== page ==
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Re: eql => eq?

If an object in a Common Lisp is defined to have a particular type of
semantics (basically, you would like it to be an "immediate" object if
you could only implement that efficiently), programmers should not have
to worry about whether it is actually implemented using pointers.  If
you think about your data structures in terms of pointers in the
implementation, I contend that you are thinking about them at the wrong
level (unless you have decided to sacrifice commonality in order to
wring nanoseconds out of your code).  The reason you have to think about
it at this level is that the Lisp dialect you use lets the
implementation shine through when it shouldn't.

With the current Common Lisp definition, users will have to go to extra
effort to write implementation-independent code. For example, if your
implementation makes all numbers (or characters or whatever) that are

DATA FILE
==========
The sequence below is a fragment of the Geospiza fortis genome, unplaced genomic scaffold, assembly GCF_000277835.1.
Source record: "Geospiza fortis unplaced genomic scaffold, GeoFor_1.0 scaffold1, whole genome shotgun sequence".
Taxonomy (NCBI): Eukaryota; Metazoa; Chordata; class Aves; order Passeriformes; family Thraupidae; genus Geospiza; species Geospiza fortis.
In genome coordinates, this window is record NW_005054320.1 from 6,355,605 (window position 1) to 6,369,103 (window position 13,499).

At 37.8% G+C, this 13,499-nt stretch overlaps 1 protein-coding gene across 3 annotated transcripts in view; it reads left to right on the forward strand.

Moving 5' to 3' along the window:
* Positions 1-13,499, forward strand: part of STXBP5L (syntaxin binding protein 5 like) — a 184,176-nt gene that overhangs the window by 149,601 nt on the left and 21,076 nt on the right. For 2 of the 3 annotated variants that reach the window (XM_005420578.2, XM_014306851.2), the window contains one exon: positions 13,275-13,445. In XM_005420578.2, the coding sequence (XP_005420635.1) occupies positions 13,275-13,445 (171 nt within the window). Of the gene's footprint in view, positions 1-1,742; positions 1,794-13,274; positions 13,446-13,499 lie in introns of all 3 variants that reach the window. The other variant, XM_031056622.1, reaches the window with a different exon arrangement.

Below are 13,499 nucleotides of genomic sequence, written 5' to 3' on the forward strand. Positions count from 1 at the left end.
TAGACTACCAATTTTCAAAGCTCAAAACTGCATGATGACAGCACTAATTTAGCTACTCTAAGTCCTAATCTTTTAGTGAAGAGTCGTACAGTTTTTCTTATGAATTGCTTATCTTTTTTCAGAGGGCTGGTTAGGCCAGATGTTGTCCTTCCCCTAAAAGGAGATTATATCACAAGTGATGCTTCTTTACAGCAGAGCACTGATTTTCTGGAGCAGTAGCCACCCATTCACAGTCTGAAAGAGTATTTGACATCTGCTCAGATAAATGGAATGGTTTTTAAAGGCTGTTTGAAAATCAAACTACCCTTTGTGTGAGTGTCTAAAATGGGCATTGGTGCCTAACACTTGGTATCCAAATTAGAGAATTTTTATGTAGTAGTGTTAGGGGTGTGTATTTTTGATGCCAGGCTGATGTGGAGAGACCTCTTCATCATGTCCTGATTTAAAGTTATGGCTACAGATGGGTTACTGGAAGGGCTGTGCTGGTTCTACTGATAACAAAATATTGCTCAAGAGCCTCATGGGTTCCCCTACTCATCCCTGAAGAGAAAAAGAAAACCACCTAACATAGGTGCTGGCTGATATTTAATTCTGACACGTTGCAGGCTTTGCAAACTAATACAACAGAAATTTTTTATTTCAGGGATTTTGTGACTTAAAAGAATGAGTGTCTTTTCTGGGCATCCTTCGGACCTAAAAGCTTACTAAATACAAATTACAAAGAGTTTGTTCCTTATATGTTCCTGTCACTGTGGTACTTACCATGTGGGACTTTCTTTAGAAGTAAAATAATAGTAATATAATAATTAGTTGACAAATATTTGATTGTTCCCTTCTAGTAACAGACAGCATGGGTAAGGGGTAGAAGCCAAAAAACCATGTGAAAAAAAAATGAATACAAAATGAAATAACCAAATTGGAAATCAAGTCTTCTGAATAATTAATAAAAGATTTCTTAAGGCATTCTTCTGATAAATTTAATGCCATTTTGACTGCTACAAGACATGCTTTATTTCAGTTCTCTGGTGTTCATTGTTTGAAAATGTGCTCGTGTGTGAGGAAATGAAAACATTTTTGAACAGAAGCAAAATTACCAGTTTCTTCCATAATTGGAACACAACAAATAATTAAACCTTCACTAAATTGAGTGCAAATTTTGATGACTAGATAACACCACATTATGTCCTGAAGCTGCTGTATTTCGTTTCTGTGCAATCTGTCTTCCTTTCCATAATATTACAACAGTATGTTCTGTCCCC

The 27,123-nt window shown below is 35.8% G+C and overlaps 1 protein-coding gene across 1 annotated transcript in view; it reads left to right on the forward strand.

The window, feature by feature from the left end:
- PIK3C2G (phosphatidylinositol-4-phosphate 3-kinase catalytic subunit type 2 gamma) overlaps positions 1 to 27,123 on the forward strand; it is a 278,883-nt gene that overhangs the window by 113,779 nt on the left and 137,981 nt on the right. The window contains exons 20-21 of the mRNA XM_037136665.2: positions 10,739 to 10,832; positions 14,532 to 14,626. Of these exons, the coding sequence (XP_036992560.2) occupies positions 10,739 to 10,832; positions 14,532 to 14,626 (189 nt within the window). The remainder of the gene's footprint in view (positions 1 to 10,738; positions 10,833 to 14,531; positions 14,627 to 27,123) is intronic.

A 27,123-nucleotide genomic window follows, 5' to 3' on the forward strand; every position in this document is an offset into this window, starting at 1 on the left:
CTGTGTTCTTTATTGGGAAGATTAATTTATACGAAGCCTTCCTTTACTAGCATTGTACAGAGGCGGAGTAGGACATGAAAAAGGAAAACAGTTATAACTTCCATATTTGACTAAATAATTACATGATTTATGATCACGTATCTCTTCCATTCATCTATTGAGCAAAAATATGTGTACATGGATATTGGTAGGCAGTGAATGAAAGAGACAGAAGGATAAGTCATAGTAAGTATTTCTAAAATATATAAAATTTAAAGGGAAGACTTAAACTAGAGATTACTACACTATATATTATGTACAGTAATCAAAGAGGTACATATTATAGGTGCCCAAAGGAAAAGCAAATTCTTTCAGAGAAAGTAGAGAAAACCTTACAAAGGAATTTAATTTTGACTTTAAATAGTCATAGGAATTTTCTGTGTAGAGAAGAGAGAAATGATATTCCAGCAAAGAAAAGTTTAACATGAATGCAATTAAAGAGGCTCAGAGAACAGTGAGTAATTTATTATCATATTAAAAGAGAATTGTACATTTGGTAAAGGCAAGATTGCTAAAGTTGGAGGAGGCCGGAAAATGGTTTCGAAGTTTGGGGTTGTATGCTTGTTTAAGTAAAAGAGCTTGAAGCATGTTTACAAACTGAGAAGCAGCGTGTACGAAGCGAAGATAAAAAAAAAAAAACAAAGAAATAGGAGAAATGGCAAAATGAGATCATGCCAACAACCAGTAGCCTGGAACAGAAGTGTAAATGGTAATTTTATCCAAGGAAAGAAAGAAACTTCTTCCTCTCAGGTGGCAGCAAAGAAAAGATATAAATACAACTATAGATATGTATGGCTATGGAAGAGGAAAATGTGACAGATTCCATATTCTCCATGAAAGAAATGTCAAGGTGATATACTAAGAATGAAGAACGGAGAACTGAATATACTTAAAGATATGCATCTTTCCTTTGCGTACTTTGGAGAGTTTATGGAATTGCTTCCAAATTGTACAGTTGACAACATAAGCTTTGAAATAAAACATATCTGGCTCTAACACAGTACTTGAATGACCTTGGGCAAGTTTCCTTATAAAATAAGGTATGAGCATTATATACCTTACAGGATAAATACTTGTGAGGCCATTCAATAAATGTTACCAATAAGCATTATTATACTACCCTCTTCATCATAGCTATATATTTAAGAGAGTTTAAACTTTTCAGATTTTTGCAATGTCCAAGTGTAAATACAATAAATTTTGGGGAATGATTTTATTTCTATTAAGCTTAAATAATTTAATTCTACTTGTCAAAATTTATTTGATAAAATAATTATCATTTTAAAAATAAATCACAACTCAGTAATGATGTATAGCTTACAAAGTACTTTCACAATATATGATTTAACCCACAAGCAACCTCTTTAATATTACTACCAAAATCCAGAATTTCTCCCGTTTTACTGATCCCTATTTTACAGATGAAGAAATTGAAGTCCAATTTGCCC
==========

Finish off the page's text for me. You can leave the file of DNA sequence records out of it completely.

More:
EQUAL also EQ, you will have to stop and force yourself to use MEMBER or
MEM instead of MEMQ, because other implementations may use pointer
implementations of numbers (or worse, your program will work for some
numbers and not others, because you are in a maclisp compatibility mode
and numbers less than 519 are immediate but others aren't).  My belief
is that Common Lisp programs should end up being common, unless the user
has made a conscious decision to make his code implementation-dependent.
The only reason to decide against a feature that would promote this is
if it would result in serious performance losses.

Even if an implementation is running on a VAX, it is still possible to
declare data structures (with the proposed "THE" construct, perhaps) so
that compiler can know to use the internal EQ when possible, or to use a
more specific predicate.  It is also not clear if compiled code for EQL
has to be expensive, depending on how hard it is to determine the type
of a datum -- it doesn't seem totally unreasonable that a single
instruction could determine whether to use the internal EQ (a single
instruction), or the hairier EQL code.

In what way is this "turning Lisp into Ada"?